Claire Corlett

Fish Food, Fish Tanks, and More
Fish identification workshop benefits teachers, students and public agenices

Fish identification workshop benefits teachers, students and public agenices


There were small fish and large fish. And there were freshwater and saltwater fish. But it was up to the attendees at a fish identification
workshop to determine what was what. Being able to correctly identify fish in Louisiana
is a challenge. We’ve got a huge amount of diversity in
our freshwater fishes here in Louisiana. And then if you take the estuaries and our
saltwater areas, we’ve got a ton of really cool diversity. Fish from the same family can be difficult
to distinguish. But if you know what to look for, it can be
done accurately. We’re looking at fin position, fin shape,
size, mouth position, lateral lines, scale size. Most fish will have three to five traits you
can look at to tell them apart from other similar fish. Many of the participants work in public agencies
charged with making conservation management decisions as part of their job. Others were instructors involved with teaching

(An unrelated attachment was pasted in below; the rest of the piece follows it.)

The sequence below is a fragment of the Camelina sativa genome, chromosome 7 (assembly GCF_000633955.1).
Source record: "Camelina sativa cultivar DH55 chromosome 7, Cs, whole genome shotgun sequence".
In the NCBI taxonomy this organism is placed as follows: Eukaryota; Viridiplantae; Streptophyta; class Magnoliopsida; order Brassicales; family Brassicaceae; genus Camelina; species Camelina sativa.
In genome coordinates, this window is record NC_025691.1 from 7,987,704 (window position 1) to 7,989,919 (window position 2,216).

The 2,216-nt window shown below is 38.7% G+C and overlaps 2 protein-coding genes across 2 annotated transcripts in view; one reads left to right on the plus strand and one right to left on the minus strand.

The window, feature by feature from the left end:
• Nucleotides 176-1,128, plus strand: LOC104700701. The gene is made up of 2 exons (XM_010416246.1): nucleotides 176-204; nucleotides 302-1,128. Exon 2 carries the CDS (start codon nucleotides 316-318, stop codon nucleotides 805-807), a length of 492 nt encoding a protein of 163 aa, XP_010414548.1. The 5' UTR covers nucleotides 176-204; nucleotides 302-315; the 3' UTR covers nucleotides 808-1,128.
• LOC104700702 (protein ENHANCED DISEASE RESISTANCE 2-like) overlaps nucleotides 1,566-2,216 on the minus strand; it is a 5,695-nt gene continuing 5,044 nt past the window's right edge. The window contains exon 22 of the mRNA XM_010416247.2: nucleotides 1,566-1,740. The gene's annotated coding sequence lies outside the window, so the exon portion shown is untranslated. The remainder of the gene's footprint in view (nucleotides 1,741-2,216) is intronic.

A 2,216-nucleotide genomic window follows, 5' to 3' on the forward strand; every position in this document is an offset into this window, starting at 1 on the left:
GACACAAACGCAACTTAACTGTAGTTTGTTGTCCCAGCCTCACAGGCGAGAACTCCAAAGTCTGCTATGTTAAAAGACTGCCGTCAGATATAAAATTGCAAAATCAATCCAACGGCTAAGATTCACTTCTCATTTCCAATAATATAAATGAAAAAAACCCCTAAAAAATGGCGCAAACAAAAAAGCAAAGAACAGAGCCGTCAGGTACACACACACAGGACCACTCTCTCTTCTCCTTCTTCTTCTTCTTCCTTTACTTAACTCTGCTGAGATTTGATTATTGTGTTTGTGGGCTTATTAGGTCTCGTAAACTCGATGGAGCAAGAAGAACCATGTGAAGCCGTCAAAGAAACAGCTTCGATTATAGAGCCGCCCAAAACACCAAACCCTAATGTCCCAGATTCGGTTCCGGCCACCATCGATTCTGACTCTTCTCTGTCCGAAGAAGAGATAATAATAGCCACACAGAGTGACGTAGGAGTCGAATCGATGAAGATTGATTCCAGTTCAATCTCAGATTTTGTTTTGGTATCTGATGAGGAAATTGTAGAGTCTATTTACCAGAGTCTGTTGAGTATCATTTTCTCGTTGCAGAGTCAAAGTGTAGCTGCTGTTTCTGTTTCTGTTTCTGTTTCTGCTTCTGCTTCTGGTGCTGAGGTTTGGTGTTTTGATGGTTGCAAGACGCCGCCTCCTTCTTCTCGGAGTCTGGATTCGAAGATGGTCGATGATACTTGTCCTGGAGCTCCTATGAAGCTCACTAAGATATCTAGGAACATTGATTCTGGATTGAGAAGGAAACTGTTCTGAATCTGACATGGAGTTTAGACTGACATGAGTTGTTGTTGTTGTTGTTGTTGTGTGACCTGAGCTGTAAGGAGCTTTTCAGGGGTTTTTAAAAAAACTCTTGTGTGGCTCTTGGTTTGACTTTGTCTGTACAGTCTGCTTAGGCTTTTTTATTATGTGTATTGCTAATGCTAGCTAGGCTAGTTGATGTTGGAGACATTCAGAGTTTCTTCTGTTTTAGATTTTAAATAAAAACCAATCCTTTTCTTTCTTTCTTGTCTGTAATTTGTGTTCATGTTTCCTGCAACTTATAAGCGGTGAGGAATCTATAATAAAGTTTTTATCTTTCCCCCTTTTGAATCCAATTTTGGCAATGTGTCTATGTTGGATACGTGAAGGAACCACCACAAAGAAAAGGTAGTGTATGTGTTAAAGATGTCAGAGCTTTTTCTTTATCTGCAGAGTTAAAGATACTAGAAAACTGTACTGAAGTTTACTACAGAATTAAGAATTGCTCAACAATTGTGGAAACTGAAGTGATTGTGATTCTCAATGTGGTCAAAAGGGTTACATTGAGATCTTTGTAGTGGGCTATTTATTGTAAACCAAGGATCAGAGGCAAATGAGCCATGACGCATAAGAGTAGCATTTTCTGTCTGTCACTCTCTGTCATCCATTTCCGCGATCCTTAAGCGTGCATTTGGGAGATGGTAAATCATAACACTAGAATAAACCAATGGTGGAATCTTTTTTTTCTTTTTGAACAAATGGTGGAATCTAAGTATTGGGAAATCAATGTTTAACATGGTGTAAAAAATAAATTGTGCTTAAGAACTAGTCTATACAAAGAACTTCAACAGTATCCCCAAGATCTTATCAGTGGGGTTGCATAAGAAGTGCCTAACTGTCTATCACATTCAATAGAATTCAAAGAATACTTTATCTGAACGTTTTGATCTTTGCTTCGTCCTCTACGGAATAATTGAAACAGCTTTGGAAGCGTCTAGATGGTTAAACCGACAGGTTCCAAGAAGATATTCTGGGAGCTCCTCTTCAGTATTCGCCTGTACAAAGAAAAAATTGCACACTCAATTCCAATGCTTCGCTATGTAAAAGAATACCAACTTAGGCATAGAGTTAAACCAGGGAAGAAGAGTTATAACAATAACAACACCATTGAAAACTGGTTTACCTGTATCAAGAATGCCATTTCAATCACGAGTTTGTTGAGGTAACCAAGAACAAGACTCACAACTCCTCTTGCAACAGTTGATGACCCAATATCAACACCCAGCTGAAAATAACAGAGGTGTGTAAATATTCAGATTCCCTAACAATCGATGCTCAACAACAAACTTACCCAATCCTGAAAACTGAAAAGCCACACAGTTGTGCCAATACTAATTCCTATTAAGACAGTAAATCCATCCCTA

courses in fish ID. As much as I love teaching other people about
what makes these fish these fish, it’s also really useful for me as an instructor just
to have a refresher every year. Identifying fish was a focal point of the
event, but studying fisheries involves much more. You can study fish, sure, but it’s also
their surrounding environments. There’s water chemistry. There’s sedimentation and pollution. There’s so many areas that encompass fisheries
studies. The workshop was conducted by members of the
Louisiana chapter of the American Fisheries Society, and it allowed networking of agencies
charged with caretaking Louisiana waterbodies. With the LSU AgCenter, this is Craig Gautreaux
reporting.

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